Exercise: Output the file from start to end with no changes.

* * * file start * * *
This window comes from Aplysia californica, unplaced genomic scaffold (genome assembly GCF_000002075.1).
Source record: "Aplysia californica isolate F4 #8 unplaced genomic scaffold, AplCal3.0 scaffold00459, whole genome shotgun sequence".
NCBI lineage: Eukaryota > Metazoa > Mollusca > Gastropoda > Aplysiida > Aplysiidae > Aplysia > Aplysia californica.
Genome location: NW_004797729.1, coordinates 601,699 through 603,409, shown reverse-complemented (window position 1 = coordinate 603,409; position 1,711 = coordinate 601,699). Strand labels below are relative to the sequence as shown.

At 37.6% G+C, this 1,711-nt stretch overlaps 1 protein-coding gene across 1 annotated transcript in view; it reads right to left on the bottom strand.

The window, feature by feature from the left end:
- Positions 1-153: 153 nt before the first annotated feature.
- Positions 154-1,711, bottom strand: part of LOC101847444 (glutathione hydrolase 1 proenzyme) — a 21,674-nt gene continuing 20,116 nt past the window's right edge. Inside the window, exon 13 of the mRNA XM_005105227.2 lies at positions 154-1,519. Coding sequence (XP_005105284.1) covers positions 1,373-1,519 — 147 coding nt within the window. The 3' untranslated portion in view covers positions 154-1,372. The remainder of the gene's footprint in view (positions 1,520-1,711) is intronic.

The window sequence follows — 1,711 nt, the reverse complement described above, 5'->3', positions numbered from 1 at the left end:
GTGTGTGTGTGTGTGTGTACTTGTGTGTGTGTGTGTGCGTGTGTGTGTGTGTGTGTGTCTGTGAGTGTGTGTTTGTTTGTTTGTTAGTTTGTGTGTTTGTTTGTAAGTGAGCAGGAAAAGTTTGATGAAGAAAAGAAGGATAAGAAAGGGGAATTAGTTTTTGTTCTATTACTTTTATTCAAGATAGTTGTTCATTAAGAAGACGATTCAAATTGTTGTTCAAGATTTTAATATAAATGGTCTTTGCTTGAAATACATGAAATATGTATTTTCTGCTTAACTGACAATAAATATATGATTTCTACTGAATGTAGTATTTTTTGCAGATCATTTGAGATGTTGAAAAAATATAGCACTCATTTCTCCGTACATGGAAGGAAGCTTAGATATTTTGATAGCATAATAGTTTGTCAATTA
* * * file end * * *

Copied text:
This window comes from Aplysia californica, unplaced genomic scaffold (genome assembly GCF_000002075.1).
Source record: "Aplysia californica isolate F4 #8 unplaced genomic scaffold, AplCal3.0 scaffold00459, whole genome shotgun sequence".
NCBI lineage: Eukaryota > Metazoa > Mollusca > Gastropoda > Aplysiida > Aplysiidae > Aplysia > Aplysia californica.
Genome location: NW_004797729.1, coordinates 601,699 through 603,409, shown reverse-complemented (window position 1 = coordinate 603,409; position 1,711 = coordinate 601,699). Strand labels below are relative to the sequence as shown.

At 37.6% G+C, this 1,711-nt stretch overlaps 1 protein-coding gene across 1 annotated transcript in view; it reads right to left on the bottom strand.

The window, feature by feature from the left end:
- Positions 1-153: 153 nt before the first annotated feature.
- Positions 154-1,711, bottom strand: part of LOC101847444 (glutathione hydrolase 1 proenzyme) — a 21,674-nt gene continuing 20,116 nt past the window's right edge. Inside the window, exon 13 of the mRNA XM_005105227.2 lies at positions 154-1,519. Coding sequence (XP_005105284.1) covers positions 1,373-1,519 — 147 coding nt within the window. The 3' untranslated portion in view covers positions 154-1,372. The remainder of the gene's footprint in view (positions 1,520-1,711) is intronic.

The window sequence follows — 1,711 nt, the reverse complement described above, 5'->3', positions numbered from 1 at the left end:
GTGTGTGTGTGTGTGTGTACTTGTGTGTGTGTGTGTGCGTGTGTGTGTGTGTGTGTGTCTGTGAGTGTGTGTTTGTTTGTTTGTTAGTTTGTGTGTTTGTTTGTAAGTGAGCAGGAAAAGTTTGATGAAGAAAAGAAGGATAAGAAAGGGGAATTAGTTTTTGTTCTATTACTTTTATTCAAGATAGTTGTTCATTAAGAAGACGATTCAAATTGTTGTTCAAGATTTTAATATAAATGGTCTTTGCTTGAAATACATGAAATATGTATTTTCTGCTTAACTGACAATAAATATATGATTTCTACTGAATGTAGTATTTTTTGCAGATCATTTGAGATGTTGAAAAAATATAGCACTCATTTCTCCGTACATGGAAGGAAGCTTAGATATTTTGATAGCATAATAGTTTGTCAATTA